By Aaron Kaah Yancho
The difference between despair and hope in agriculture can be as slim as a small animal or tree in the grass field of Cameroon.
It is not these small animals like goats and pigs, dairy cattle that have given some farm families, hope but their abilities to put their knowledge, into use within their community. Thanks to the knowledge received during the training supported by Heifer International Cameroon, these farm families now know how to adjust to the changing agricultural times.
It all started when members of this group benefited from Heifer Cameroon training in integrated livestock management, composting, care for land, tree planting and sanitation alongside a donation of 2 animals each in 2014, members of this group looked beyond these animals to translate their dreams into reality and to be at the frontline of farmers combating the effects of climate changes in the grass field of Cameroon.
The novel farming technology with compost manure was particularly good news as most farmers, if not all in this communities and groups depended upon chemical fertilizer to grow crops as a result of the barren soils and the burning of compost in the fields to cultivate food crops added to their woes -the changes in this seasonal uncertainties made food crop production a tedious task.
For many farmers who live in this community life was hard, simply not only because of these obsolete farming skills they practiced but the change in rainfall and unpredictable seasons.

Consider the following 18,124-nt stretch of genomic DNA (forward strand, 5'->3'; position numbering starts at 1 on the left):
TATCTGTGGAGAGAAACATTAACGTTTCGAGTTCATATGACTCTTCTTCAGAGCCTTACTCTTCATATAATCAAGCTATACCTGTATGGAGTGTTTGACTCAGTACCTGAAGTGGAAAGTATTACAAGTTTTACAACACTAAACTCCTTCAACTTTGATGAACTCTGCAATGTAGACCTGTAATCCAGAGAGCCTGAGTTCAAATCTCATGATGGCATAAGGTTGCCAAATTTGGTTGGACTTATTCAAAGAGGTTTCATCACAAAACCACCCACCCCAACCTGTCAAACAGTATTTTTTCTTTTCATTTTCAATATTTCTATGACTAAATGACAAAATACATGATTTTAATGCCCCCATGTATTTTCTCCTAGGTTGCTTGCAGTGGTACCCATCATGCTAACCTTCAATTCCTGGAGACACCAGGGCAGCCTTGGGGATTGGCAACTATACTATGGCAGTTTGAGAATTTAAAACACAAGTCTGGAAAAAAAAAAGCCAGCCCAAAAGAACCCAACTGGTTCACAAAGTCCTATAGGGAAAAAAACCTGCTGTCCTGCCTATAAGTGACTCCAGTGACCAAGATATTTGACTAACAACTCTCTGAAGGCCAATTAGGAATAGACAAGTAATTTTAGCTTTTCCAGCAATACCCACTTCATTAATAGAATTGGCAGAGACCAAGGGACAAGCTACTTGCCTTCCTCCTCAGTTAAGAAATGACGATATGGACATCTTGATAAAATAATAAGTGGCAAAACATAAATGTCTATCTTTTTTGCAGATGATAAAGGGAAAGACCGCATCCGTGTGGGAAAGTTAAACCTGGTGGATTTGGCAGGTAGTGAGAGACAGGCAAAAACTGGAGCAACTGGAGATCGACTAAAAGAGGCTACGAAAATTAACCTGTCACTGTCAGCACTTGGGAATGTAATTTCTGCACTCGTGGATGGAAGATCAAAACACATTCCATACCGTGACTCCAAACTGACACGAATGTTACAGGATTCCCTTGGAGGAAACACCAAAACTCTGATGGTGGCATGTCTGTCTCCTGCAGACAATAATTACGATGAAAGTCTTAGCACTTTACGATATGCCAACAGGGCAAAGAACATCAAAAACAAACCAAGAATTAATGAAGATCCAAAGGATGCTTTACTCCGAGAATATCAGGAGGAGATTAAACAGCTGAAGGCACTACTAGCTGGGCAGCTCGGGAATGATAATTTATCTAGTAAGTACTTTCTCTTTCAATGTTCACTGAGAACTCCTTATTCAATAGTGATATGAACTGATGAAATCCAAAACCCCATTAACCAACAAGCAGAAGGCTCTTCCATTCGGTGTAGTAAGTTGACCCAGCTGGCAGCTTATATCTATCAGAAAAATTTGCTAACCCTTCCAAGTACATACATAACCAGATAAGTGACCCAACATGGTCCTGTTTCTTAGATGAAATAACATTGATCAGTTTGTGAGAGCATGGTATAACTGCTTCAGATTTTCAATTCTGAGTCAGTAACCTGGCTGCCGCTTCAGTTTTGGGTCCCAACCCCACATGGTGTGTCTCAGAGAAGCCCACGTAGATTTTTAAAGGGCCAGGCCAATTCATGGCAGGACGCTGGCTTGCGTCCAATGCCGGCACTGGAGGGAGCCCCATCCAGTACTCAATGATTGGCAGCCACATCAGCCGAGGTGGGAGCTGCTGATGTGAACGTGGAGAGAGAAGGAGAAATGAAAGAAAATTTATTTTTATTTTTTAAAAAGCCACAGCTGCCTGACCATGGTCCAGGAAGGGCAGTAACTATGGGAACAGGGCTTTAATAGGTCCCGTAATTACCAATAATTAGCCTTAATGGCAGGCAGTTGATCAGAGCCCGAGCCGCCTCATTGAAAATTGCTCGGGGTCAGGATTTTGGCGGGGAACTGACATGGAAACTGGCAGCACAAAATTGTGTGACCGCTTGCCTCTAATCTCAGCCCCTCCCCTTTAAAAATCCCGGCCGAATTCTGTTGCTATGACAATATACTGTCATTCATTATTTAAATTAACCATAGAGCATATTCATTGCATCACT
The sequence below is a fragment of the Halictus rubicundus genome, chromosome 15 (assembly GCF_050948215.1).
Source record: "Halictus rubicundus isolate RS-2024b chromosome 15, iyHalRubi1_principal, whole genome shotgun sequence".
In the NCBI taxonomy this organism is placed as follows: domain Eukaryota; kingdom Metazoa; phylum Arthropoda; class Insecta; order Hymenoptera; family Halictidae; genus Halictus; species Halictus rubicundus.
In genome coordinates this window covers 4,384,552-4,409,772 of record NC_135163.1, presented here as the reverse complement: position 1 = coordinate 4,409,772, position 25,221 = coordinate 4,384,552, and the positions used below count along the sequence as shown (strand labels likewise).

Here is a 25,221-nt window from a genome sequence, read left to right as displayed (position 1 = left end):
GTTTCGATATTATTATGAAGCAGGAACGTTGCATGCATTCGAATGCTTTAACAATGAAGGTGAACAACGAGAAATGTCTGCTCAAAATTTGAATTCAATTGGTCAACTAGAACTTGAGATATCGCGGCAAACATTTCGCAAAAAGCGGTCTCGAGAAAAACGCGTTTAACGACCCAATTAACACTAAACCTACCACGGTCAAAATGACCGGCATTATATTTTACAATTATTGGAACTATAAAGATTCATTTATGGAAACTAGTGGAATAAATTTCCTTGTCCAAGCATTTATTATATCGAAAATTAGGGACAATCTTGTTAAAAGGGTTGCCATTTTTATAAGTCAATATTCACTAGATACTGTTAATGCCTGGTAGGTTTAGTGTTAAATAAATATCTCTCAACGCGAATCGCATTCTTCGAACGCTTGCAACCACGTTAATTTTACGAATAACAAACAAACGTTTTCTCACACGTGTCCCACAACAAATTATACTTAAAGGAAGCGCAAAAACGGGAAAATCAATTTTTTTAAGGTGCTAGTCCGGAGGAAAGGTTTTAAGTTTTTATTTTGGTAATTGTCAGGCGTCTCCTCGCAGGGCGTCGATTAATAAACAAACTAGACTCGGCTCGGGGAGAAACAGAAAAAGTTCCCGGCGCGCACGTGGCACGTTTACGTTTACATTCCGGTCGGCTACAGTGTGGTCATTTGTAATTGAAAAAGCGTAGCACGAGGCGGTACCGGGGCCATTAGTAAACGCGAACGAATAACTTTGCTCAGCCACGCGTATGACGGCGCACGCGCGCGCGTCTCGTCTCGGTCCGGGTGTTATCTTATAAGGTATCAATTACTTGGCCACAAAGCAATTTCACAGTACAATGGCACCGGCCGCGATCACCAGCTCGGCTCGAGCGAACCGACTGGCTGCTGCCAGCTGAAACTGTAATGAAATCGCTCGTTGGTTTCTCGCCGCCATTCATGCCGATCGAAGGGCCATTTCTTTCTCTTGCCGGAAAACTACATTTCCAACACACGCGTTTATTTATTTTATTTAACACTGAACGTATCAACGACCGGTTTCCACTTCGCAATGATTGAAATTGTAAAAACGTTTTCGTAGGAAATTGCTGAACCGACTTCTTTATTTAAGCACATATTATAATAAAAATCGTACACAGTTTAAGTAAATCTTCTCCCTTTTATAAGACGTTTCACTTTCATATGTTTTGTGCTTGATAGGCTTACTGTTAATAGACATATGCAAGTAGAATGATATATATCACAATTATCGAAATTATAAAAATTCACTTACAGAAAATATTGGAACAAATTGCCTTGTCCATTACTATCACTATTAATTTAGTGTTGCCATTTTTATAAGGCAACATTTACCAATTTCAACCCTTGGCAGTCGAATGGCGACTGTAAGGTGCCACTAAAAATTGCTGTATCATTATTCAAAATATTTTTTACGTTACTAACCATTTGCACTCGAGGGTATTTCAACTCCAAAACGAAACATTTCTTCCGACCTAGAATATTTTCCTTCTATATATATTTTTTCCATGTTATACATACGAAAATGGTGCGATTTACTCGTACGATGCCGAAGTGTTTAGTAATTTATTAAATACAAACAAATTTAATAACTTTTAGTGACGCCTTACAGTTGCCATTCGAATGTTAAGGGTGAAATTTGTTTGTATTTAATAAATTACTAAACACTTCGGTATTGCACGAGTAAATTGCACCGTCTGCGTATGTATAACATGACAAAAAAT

Like almost every member of the community wanting to survive this low food crops yields and harsh farming climate, some 22 farm families turned around to try something new like combating the effects against climate change. They consulted and the idea to form the Maraicher self help group was born.
“It was good for us to put our heads together but we didn’t know exactly what to do next” Djeutieu Jean Felix the president of the group recalled. As the years went by, no noticeable changes were observed in this group.
Despite their best efforts these farmers ignorantly burnt valuable grass deposits in their farm fields at the detriment of the soil and environment. This lead to barren soils and constant erosion and these poor farmers turned to chemical fertilizer which they could not afford.
A cycle of poverty ensued within the group and community.
“The evidence was hardship and poverty”. Djeutieu Jean Felix said. Next the group members diverted to livestock rearing as a means of survival but the rearing of animals in open free ranges and ground floors attracted air and land pollution, environmental degradation and farmer grazer conflicts.
Limited knowledge of what good species to keep and the total absence of ethno-vetinary skills destroyed the efforts of these farmers. The ability of the group to overcome poverty and the consequences of climate change became a very complex issue according to Jean Felix.
In 2013, when Heifer Cameroon came to the assistance of the group with animals and new skills, the members paid immediate and particular action to fixing these farming challenges.
These farmers saw in these donated animals a ready source of dung which according to all of them is a rich food crop fertilizer.
“Our priorities were to set our farming records straight” Jean Felix remarked. From the onset these farmers constructed barns with raised floors contrary to the past. “The pay back was immediate”. Madou Rose one of the group members said.
The raised floors provided a possible means for members of this group to collect manure and to start compost farm projects.